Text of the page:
ISSUE

In 2017, a Wisconsin judge ruled the “longstanding tax code exemption for religious housing” under I.R.C. Section 107(2) unconstitutional pending decisions of higher courts.  Any updates on that?

SITUATION

Idaho Bible College and Seminary (IBCS) is a private college exempt under Internal Revenue Code section 501(c)(3) and 170(b)(1)(A)(i).  They are not required to file Form 990 annually.

The Controller at IBCS called us last week to get an update on the “Minister’s Housing Allowance” case that has been in U.S. courts for a few years.  “I remember hearing that the Appeals Court had heard arguments about the housing allowance last fall, but have they issued a decision yet?”  He asked.

“As a matter of fact they have,” we gladly tell them.  “The Seventh Circuit has ruled that the clergy housing allowance is constitutional, overturning the 2017 decision of a Wisconsin U.S. District Court.”

“In the Seventh Circuit opinion, they found that the minister’s housing allowance is just one of many examples over the years whereby Congress has chosen to exempt religious organizations and/or their resources from taxation.  The Seventh Circuit found (among other things) that I.R.C. Section 107(2) serves as a preventative against excessive entanglement with religion.”

“So, will the Supreme Court of the United States agree to hear this case if appealed?” asks IBCS’ Controller.

“We will likely know in the next 90 days or so whether the Supreme Court will hear the appeal.”

 

RULES

From Seventh Circuit ruling in Gaylor v. Mnuchin (3/15/19):

“We conclude § 107(2) has a secular legislative purpose, its principal effect is neither to endorse nor to inhibit religion, and it does not cause excessive government entanglement. Here, “[t]here is no genuine nexus between tax exemption and establishment of religion.” Walz, 397 U.S. at 675. Section 107(2), then, does not violate the Establishment Clause under the Lemon test.” (page 25)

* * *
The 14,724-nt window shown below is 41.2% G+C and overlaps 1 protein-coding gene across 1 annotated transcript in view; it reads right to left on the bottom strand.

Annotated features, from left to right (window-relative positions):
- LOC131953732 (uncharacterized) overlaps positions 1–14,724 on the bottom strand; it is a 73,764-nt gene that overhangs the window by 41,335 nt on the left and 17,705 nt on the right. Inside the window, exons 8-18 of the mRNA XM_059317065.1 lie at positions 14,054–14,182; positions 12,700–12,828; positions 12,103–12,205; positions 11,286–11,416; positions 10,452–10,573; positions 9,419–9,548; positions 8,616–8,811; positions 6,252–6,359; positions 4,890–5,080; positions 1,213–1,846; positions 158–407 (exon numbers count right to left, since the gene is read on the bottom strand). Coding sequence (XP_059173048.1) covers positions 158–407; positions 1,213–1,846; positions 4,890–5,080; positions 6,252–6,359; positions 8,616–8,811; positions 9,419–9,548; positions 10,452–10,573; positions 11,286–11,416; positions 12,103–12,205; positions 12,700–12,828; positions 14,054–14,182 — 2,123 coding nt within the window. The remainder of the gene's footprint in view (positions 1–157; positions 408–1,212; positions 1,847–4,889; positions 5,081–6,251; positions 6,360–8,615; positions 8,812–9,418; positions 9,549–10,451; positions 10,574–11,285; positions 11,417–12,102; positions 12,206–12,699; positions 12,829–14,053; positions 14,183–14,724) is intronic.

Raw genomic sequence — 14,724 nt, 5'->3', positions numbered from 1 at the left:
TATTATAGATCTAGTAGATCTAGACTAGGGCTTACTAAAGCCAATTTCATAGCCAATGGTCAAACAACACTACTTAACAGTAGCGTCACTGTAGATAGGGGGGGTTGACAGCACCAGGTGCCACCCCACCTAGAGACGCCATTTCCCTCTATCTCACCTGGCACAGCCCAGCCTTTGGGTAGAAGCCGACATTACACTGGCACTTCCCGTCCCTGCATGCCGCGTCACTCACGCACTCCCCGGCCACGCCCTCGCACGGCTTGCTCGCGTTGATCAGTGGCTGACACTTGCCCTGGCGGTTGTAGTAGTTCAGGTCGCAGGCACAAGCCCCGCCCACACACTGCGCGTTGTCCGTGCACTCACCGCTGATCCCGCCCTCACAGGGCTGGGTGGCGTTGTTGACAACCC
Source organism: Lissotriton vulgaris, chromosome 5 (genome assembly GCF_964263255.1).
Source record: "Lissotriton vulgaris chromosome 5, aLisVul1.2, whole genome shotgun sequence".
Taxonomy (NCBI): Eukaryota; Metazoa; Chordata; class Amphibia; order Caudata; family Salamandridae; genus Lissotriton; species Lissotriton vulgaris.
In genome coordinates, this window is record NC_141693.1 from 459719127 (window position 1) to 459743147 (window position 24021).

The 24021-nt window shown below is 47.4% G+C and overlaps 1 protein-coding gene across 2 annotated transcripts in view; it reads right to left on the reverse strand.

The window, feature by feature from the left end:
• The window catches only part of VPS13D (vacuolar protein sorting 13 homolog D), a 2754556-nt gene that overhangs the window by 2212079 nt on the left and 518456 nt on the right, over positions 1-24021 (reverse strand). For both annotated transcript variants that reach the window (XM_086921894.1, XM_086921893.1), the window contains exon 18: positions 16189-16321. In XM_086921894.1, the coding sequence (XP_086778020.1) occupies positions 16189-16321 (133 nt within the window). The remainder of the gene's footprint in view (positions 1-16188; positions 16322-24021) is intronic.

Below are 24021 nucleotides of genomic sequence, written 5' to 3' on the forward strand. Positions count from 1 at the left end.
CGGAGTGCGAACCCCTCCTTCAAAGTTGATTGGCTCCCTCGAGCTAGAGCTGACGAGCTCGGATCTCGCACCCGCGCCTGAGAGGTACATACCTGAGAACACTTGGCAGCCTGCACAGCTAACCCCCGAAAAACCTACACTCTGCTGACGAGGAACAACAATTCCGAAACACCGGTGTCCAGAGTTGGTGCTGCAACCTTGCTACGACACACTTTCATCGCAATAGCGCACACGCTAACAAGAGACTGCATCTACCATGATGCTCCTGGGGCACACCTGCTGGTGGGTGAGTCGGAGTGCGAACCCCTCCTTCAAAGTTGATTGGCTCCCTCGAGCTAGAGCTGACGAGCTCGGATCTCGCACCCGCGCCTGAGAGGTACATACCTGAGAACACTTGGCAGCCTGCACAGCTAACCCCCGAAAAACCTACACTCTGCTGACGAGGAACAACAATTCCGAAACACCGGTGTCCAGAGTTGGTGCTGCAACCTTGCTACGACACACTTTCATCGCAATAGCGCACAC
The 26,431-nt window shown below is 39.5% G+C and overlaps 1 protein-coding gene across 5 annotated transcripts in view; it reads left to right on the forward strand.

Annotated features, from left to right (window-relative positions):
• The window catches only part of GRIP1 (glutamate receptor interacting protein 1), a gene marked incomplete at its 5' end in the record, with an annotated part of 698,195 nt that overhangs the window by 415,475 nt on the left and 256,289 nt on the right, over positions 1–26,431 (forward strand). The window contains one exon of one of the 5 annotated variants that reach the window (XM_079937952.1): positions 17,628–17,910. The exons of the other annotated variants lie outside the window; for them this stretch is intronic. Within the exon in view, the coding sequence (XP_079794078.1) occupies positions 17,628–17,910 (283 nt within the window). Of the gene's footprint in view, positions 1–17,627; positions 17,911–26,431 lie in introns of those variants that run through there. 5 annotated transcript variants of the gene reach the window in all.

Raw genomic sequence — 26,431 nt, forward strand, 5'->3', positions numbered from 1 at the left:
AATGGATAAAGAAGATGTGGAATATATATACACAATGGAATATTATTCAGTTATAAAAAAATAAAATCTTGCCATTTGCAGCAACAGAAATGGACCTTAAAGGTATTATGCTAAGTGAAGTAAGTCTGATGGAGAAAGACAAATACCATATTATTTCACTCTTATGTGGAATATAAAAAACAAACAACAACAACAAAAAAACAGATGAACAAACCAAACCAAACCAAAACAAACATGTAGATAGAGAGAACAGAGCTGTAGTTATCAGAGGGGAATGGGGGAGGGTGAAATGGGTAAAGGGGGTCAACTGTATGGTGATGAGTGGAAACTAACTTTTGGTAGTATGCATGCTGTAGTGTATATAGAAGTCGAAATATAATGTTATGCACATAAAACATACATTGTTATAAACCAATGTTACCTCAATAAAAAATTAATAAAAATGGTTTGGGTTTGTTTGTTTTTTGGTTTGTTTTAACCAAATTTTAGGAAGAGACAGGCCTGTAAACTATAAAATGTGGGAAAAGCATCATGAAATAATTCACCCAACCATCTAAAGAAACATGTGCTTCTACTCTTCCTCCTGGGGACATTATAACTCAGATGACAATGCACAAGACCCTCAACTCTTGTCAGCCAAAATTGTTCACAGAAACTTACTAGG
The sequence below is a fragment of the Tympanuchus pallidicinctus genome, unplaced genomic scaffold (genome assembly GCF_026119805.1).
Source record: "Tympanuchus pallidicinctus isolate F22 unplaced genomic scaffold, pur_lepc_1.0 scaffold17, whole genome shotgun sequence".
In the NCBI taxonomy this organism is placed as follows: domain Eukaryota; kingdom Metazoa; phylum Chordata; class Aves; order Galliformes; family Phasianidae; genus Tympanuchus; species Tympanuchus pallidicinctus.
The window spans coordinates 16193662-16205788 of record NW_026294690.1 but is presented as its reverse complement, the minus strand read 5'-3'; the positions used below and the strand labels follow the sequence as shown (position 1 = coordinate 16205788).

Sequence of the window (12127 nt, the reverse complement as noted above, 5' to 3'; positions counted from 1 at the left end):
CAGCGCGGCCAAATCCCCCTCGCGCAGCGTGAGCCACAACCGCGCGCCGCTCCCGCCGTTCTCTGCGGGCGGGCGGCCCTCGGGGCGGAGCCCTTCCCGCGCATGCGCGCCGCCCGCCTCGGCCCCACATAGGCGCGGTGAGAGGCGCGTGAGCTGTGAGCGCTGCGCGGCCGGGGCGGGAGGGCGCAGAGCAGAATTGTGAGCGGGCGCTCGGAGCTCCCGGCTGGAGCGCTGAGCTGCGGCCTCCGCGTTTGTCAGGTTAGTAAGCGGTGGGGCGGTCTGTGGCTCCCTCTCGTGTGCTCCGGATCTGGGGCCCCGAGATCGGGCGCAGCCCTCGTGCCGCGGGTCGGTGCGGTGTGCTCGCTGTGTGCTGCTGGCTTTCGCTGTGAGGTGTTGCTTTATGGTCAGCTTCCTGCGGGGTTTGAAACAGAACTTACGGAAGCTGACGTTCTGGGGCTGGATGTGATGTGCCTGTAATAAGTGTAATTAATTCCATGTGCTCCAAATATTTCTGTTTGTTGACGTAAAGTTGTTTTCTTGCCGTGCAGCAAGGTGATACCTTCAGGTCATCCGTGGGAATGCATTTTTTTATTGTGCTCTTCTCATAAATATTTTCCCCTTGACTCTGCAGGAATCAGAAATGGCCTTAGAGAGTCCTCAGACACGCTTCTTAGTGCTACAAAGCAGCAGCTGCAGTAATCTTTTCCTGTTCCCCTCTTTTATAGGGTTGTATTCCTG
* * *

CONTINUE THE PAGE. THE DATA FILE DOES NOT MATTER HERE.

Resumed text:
“FFRF claims § 107(2) renders unto God that which is Caesar’s. But this tax provision falls into the play between the joints of the Free Exercise Clause and the Establishment Clause: neither commanded by the former, nor proscribed by the latter. We conclude §107(2) is constitutional. The judgment of the district court is REVERSED.” (pages 28-29, underline added)

 

BOTTOM LINE

  • The “Minister’s Housing Allowance” is set forth in Internal Revenue Code Section 107(2).
  • Over the past few years, we have sounded an alarm that this law has been under fire in the courts and has twice been ruled unconstitutional by a Wisconsin district court.
  • Oral arguments were heard on October 24, 2018 before the U.S. Court of Appeals for the Seventh Circuit.
  • On March 15, 2019, the Seventh Circuit ruled, “We conclude §107(2) is constitutional. The judgment of the district court is REVERSED.”

Specific questions? Email Dave Moja

The information provided herein presents general information and should not be relied on as accounting, tax, or legal advice when analyzing and resolving a specific tax issue. If you have specific questions regarding a particular fact situation, please consult with competent accounting, tax, and/or legal counsel about the facts and laws that apply.

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